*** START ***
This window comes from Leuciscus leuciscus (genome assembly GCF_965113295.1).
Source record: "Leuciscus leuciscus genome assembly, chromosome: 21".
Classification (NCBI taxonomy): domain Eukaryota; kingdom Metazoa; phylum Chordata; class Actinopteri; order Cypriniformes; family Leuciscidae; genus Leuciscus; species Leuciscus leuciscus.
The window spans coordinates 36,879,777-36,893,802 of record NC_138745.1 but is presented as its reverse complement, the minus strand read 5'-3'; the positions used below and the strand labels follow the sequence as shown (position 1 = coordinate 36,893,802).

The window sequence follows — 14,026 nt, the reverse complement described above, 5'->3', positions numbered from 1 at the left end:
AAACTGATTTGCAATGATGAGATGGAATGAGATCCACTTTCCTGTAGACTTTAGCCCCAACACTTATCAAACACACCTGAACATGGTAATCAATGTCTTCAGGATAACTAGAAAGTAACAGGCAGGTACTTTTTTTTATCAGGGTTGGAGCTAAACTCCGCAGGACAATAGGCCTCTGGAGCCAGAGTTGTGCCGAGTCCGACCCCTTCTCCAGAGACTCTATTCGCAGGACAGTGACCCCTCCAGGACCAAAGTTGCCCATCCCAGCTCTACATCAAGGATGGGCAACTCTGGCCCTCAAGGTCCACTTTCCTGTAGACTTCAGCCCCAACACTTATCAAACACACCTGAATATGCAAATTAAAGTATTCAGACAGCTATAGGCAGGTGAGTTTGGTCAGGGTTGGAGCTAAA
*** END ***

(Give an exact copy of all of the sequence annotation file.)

This window comes from Leuciscus leuciscus (genome assembly GCF_965113295.1).
Source record: "Leuciscus leuciscus genome assembly, chromosome: 21".
Classification (NCBI taxonomy): domain Eukaryota; kingdom Metazoa; phylum Chordata; class Actinopteri; order Cypriniformes; family Leuciscidae; genus Leuciscus; species Leuciscus leuciscus.
The window spans coordinates 36,879,777-36,893,802 of record NC_138745.1 but is presented as its reverse complement, the minus strand read 5'-3'; the positions used below and the strand labels follow the sequence as shown (position 1 = coordinate 36,893,802).

The window sequence follows — 14,026 nt, the reverse complement described above, 5'->3', positions numbered from 1 at the left end:
AAACTGATTTGCAATGATGAGATGGAATGAGATCCACTTTCCTGTAGACTTTAGCCCCAACACTTATCAAACACACCTGAACATGGTAATCAATGTCTTCAGGATAACTAGAAAGTAACAGGCAGGTACTTTTTTTTATCAGGGTTGGAGCTAAACTCCGCAGGACAATAGGCCTCTGGAGCCAGAGTTGTGCCGAGTCCGACCCCTTCTCCAGAGACTCTATTCGCAGGACAGTGACCCCTCCAGGACCAAAGTTGCCCATCCCAGCTCTACATCAAGGATGGGCAACTCTGGCCCTCAAGGTCCACTTTCCTGTAGACTTCAGCCCCAACACTTATCAAACACACCTGAATATGCAAATTAAAGTATTCAGACAGCTATAGGCAGGTGAGTTTGGTCAGGGTTGGAGCTAAA